Saturday, June 17, 2017


On rereading Shelley's "Cenci"
THE day, from slumber waking, dawns most fair.
     O Helios!—thou that abhorrest night,
     Canst thou look down with radiance so bright
Upon a world woe-darkened?—look, nor care
What torments 'neath thy glorious beams prepare
     For mortals whom relentless furies blight?
     Some young, perchance, who never knew delight,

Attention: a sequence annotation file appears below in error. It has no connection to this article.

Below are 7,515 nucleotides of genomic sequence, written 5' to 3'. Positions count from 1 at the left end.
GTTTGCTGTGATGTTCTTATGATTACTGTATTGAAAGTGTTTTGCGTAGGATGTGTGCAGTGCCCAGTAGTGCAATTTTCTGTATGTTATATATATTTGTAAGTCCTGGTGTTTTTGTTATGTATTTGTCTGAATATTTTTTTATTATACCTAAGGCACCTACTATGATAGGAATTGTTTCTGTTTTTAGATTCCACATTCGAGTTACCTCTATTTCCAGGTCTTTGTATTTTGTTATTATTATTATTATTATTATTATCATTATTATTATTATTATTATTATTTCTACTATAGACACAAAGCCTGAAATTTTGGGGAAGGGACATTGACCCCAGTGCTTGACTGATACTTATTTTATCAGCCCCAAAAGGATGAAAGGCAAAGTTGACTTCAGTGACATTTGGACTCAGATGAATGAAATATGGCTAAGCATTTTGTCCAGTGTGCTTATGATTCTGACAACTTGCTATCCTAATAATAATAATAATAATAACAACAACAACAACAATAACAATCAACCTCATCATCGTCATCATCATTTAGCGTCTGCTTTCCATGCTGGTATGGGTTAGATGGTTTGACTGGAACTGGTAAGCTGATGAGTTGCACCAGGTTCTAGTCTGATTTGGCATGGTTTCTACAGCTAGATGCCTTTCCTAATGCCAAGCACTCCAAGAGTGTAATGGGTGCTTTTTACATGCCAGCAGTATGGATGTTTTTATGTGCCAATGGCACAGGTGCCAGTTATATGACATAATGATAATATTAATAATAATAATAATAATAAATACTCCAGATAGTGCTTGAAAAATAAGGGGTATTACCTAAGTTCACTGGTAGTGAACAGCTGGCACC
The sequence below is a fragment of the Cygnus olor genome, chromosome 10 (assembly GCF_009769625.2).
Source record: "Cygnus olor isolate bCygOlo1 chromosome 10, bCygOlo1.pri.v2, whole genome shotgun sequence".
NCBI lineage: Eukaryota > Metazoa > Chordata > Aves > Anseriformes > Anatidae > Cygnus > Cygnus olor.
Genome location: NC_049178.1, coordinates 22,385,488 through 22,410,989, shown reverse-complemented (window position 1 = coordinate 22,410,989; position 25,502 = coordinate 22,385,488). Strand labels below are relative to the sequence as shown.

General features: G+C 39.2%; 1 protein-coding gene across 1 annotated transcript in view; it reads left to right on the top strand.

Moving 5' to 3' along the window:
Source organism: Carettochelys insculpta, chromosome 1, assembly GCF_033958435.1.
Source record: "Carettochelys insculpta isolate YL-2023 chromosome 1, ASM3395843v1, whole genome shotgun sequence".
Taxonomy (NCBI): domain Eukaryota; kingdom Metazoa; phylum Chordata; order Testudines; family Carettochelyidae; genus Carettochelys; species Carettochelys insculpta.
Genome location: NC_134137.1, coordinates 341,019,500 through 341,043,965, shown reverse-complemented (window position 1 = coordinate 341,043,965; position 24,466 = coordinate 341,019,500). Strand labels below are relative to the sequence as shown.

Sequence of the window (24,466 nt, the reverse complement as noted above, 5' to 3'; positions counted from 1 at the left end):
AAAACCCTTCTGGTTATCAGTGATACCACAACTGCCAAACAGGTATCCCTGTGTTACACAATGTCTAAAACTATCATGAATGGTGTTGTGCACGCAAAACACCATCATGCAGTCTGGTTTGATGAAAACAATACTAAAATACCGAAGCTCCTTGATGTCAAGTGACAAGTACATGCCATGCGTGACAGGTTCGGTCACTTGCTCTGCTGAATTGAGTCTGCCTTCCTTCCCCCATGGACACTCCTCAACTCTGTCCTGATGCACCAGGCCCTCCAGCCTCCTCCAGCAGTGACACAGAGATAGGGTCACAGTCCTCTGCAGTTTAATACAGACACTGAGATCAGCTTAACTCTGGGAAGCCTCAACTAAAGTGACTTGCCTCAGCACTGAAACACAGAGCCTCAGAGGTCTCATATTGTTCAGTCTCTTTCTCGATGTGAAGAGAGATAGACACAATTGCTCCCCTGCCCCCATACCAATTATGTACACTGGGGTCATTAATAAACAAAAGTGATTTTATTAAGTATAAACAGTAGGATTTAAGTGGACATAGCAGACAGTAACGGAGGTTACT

Some innocent, who long life's joys to share?

Forgive, O Heaven, if life I still desire!
     There is a thought can make stern Death my friend:
Let me remember what man was my sire—
I shall so long his part in me to fly,
     That with impatience I shall wait my end,
And find it sweet, before I live, to die!
"Beatrice before Death" by Florence Earle Coates. Published in The Minaret (June 1916) and Poems (1916) Volume I.

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